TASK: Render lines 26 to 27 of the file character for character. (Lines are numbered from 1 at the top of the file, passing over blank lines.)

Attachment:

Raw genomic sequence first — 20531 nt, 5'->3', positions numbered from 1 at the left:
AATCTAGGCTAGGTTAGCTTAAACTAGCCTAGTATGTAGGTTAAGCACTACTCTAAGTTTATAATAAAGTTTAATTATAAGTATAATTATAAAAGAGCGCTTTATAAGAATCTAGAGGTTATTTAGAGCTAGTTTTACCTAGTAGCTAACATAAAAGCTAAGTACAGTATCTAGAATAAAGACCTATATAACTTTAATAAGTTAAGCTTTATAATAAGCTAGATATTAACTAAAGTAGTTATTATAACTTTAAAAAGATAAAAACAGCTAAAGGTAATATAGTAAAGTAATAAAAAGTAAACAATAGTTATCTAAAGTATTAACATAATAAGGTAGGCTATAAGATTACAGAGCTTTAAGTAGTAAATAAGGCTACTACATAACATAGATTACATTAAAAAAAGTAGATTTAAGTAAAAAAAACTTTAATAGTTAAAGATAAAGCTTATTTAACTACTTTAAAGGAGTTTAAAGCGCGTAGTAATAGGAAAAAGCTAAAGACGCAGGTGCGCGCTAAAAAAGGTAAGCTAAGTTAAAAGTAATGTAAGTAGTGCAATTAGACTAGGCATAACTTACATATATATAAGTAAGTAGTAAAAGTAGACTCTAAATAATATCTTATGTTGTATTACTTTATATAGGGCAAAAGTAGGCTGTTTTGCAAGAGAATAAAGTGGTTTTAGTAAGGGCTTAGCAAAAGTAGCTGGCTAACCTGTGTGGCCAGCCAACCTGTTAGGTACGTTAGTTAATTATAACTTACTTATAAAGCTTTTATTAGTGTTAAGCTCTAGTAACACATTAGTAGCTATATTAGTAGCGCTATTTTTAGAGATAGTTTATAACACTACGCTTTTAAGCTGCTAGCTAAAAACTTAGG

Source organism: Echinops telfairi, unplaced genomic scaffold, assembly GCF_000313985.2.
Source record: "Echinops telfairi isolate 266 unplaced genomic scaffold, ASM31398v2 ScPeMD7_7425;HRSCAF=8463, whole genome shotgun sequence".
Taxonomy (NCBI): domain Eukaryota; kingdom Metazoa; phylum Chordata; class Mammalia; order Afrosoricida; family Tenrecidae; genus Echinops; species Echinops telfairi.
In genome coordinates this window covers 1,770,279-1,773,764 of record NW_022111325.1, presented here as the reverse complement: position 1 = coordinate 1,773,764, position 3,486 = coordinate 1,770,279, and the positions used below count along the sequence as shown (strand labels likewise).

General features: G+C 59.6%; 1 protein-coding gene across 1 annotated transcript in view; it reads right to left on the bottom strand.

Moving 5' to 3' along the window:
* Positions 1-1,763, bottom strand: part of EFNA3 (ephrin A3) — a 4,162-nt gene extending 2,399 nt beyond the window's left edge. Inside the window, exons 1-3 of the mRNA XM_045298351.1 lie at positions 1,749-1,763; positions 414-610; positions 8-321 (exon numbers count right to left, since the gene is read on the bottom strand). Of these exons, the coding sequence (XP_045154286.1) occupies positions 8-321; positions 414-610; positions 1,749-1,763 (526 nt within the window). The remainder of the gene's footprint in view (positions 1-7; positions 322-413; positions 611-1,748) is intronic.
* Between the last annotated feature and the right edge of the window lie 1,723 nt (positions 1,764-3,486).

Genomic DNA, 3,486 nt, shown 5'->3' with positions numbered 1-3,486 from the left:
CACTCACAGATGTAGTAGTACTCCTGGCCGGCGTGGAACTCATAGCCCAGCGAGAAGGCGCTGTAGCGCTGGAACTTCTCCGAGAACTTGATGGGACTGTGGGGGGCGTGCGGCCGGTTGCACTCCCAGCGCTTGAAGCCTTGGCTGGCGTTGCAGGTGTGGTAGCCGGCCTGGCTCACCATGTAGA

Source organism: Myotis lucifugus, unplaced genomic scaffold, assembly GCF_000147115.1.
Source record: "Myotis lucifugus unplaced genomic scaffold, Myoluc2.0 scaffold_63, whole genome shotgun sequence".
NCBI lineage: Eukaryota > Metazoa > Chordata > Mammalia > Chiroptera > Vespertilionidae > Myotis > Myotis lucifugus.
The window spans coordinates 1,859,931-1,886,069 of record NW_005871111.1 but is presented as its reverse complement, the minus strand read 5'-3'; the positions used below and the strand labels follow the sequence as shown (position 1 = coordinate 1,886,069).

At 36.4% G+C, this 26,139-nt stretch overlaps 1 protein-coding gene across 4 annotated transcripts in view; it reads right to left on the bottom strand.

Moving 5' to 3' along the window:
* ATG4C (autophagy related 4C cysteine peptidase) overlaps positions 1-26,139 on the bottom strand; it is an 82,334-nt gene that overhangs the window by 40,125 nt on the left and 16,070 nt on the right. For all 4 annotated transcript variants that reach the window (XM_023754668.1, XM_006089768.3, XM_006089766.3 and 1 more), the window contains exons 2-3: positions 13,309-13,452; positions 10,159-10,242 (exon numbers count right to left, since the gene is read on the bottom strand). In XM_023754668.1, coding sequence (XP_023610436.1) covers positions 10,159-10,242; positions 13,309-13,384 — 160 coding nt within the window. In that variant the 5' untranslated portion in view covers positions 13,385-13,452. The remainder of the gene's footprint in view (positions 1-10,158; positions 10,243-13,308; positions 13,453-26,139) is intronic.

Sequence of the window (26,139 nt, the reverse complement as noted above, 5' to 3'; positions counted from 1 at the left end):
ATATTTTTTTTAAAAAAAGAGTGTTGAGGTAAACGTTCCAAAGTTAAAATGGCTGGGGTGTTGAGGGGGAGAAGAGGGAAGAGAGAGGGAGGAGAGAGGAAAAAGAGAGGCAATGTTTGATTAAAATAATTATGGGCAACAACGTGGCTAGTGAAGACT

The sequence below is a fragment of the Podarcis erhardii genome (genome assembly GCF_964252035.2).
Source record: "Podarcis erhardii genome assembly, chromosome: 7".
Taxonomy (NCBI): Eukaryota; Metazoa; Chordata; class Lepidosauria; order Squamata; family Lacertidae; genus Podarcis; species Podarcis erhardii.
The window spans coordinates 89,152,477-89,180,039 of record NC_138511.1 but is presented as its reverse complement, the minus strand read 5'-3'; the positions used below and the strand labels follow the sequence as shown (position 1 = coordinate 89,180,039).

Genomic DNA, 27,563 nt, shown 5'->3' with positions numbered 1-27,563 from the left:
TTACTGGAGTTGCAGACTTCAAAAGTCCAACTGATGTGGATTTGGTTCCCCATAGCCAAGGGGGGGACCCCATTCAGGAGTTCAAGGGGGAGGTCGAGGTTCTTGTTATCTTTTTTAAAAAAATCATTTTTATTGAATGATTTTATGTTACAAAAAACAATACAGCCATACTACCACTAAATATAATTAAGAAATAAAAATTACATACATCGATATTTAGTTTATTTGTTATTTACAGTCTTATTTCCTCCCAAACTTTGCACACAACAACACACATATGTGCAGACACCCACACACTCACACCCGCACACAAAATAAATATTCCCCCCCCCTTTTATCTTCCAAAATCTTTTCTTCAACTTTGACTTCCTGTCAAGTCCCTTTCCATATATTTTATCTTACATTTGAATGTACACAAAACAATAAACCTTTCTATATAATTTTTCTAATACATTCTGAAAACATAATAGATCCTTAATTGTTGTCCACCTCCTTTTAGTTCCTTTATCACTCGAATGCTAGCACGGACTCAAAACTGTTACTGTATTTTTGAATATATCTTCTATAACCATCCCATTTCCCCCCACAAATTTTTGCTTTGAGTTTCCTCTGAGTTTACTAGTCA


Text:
Genomic DNA, 27,563 nt, shown 5'->3' with positions numbered 1-27,563 from the left:
TTACTGGAGTTGCAGACTTCAAAAGTCCAACTGATGTGGATTTGGTTCCCCATAGCCAAGGGGGGGACCCCATTCAGGAGTTCAAGGGGGAGGTCGAGGTTCTTGTTATCTTTTTTAAAAAAATCATTTTTATTGAATGATTTTATGTTACAAAAAACAATACAGCCATACTACCACTAAATATAATTAAGAAATAAAAATTACATACATCGATATTTAGTTTATTTGTTATTTACAGTCTTATTTCCTCCCAAACTTTGCACACAACAACACACATATGTGCAGACACCCACACACTCACACCCGCACACAAAATAAATATTCCCCCCCCCTTTTATCTTCCAAAATCTTTTCTTCAACTTTGACTTCCTGTCAAGTCCCTTTCCATATATTTTATCTTACATTTGAATGTACACAAAACAATAAACCTTTCTATATAATTTTTCTAATACATTCTGAAAACATAATAGATCCTTAATTGTTGTCCACCTCCTTTTAGTTCCTTTATCACTCGAATGCTAGCACGGACTCAAAACTGTTACTGTATTTTTGAATATATCTTCTATAACCATCCCATTTCCCCCCACAAATTTTTGCTTTGAGTTTCCTCTGAGTTTACTAGTCA